“It’s just limitless,” she says of the water, “the light that you get, the interactions of textures[...]I feel like that’s my life’s work, to just explore that forever.”


Most of Berda’s growth including her journey with painting has occurred in the last few years, since relieving herself of her degree, post-grad and full-time work life. Berda explains how she’s taken these years to reclaim her identity as an artist and everything adjacent. Now, Berda recalls how she spent her early 20s losing herself to the robotic cycle of school and work with little else to inspire her. In a recent blog post on her website titled “Sometimes it Snows in April” after a Prince song by the same name, Berda discusses struggling with depression in her early 20s and how she manages her energy levels now. She started by introducing difficulties with her mental health which she attributes in the first paragraph to a rundown state of body and mind.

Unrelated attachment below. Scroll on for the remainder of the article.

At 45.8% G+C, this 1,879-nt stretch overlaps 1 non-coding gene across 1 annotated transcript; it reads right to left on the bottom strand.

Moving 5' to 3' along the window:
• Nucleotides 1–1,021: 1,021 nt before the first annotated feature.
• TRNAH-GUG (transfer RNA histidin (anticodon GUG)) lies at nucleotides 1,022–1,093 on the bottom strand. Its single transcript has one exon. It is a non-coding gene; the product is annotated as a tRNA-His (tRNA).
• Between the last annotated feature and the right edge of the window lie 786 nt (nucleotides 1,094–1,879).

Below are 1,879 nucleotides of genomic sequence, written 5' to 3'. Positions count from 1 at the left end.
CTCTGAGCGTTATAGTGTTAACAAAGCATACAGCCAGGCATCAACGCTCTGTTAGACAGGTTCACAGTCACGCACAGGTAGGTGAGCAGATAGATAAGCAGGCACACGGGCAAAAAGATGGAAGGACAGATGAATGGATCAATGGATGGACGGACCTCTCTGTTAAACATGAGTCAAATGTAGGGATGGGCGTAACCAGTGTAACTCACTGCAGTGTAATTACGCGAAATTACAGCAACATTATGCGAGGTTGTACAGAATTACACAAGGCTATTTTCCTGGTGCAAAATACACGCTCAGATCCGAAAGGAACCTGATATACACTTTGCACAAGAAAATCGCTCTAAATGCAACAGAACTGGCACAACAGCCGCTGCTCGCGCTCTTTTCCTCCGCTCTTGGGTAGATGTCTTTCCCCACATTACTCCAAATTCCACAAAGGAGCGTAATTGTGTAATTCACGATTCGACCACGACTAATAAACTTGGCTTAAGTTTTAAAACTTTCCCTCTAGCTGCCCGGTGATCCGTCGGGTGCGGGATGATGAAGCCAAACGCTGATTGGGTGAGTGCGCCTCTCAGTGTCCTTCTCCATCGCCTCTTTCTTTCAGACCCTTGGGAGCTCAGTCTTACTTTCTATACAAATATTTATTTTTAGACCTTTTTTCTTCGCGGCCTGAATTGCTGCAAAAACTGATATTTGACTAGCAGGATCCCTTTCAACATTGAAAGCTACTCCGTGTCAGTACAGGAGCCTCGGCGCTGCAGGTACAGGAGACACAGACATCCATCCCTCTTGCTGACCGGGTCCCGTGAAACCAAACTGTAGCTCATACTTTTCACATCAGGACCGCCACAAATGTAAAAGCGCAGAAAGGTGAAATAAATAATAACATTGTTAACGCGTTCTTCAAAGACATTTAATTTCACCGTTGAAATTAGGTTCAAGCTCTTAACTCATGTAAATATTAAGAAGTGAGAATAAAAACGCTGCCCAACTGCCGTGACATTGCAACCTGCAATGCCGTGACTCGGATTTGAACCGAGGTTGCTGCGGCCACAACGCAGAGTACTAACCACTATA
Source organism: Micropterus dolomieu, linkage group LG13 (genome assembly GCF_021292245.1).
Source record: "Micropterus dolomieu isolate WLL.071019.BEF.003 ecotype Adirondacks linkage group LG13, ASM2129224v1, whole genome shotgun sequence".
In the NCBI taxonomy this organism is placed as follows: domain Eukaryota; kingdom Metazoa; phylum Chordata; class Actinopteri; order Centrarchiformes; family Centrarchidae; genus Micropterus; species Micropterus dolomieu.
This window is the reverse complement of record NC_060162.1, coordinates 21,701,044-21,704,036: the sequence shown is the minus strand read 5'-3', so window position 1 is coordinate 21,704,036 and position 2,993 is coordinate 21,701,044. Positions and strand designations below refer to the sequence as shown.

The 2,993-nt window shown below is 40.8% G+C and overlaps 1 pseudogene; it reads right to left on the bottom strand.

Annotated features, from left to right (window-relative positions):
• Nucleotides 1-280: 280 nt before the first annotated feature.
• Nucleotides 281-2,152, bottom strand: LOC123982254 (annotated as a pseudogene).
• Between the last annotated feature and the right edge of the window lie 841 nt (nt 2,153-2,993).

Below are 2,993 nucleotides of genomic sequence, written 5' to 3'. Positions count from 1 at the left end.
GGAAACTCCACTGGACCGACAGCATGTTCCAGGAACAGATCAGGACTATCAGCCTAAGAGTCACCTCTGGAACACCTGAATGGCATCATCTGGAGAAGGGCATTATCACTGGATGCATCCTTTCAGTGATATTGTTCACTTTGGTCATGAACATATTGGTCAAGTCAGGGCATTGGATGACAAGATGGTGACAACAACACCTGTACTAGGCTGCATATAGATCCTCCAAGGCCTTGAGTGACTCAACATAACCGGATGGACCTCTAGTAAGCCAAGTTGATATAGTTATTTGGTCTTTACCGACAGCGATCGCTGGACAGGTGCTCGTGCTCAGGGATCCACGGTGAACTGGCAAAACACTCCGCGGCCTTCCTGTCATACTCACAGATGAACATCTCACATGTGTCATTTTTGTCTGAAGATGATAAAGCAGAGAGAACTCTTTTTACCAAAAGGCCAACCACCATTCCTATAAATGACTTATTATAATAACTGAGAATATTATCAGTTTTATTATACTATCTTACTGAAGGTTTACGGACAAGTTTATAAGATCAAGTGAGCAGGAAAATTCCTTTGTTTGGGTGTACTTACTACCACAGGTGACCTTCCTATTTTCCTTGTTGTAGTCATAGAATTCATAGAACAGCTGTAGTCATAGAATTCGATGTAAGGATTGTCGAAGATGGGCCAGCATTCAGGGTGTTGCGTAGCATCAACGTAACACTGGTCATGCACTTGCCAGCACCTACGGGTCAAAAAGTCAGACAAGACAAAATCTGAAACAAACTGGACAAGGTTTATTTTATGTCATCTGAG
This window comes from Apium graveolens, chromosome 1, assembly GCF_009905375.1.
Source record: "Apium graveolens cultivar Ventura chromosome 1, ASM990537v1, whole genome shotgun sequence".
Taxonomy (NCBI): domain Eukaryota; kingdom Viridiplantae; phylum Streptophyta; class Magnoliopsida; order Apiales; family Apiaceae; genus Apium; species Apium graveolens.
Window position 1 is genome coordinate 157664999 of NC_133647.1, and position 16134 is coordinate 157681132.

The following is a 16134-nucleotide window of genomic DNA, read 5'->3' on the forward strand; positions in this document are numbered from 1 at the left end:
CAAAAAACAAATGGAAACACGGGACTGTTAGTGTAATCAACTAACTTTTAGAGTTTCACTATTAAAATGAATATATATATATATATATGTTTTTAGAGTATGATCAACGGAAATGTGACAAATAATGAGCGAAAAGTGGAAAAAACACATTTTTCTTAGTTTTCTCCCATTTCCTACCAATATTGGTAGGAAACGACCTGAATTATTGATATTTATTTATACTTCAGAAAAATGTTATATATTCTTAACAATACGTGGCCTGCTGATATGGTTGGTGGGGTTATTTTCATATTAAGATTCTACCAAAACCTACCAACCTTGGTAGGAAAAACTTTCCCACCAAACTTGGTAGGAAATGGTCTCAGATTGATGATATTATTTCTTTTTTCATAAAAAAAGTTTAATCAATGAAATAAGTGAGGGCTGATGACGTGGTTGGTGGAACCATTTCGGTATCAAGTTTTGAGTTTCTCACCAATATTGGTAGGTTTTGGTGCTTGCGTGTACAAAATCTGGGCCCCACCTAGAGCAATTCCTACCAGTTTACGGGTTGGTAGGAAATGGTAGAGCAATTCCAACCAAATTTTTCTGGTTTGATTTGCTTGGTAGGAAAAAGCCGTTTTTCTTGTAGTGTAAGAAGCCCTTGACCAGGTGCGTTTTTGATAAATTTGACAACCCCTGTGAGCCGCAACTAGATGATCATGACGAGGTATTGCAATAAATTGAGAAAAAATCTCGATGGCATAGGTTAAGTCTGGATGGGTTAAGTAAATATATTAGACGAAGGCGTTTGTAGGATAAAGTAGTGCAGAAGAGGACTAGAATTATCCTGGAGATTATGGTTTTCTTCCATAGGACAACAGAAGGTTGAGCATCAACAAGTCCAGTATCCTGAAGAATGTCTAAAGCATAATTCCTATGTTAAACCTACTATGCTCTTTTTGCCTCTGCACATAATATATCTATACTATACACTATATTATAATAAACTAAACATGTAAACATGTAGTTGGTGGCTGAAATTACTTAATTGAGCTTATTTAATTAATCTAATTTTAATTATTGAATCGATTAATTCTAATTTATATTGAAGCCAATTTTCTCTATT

At the time, she was a grad student at the University of New Brunswick, balancing a 20-hour workweek with TA work and a social life. She admits that she barely slept. When she graduated and everything began to taper off, she was left confused and unsure of what to do next. “I just felt so stagnant and so stale,” says Berda, freshly turned 24 at the time. Despite any fears she had of uprooting, she needed to make a change.


Step 1) move back to Toronto. “I broke my own heart doing it,” she says of leaving her friends in New Brunswick, “but I had to do it, it was a growth thing”. Step 2) make a timeline. She got another restaurant job in Toronto and told herself that it was the last of it’s kind. “You’re retiring after this,” she told herself, “you’re not going back”. And she didn’t. Step 3) She booked a flight. She’d heard about Spain’s Camino Trail (otherwise known as the Spain Pilgrimage) through some friends and knew it was meant for her.